According to John Ruskin, 'in the work of the great masters death is always either heroic, deserved, or quiet and natural.' Not so in Marguerite Yourcenar's world. She is renowned for her timeless narrative gift and lucid style, and she regards her books as defining that unfashionable thing, an 'ideal of humanity'. Yet death occurs in these fictions with what Ruskin would have seen as a morbid regularity and an unwholesome virulence. Her best-known novel, the Memoirs of Hadrian (1954), impersonates the Roman emperor on his death-bed, torn between his reminiscences and his attempts to prepare for the final agony. Her coldly brilliant essay on Yukio Mishima[*] culminates in a detailed reconstruction of the gruesome last rites of seppuku performed by the Japanese novelist. The body-count in the first twenty pages of 'An Obscure Man', the longest of the three novellas collected in Two Lives and a Dream, rivals that in the whole of Bleak House (which Ruskin denounced for its sensationalism). Yourcenar published a much earlier version of Two Lives and a Dream in 1934 as La Mort conduit l'attelage (Death drives the cart), a title that she now repudiates as too oversimplified: 'Death does drive the cart, but so, too, does life.'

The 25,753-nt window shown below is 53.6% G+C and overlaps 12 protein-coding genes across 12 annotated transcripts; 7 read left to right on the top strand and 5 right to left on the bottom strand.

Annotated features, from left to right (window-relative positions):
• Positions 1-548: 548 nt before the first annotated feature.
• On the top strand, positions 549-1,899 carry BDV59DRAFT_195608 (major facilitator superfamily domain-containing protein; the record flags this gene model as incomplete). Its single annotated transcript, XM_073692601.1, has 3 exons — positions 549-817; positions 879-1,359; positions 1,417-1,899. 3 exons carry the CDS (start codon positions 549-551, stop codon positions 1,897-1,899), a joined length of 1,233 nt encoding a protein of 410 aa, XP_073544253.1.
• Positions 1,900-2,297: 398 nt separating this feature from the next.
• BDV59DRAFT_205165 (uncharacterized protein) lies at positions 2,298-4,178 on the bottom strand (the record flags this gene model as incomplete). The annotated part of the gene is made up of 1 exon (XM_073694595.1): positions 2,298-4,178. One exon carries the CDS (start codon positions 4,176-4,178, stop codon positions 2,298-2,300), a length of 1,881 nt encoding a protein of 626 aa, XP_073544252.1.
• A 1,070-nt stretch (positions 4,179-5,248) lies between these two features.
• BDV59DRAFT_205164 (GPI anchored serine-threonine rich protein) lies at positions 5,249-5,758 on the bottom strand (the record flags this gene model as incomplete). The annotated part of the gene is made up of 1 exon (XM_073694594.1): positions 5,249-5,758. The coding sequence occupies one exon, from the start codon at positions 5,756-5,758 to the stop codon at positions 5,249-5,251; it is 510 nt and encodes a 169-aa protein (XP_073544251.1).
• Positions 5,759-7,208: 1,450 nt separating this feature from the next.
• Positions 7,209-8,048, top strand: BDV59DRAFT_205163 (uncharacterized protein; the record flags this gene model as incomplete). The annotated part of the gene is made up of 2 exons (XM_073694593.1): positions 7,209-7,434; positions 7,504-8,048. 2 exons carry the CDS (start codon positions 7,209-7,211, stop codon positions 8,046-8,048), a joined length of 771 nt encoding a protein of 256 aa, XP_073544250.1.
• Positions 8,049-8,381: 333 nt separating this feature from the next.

LRB 3 September 1987 | PDF Download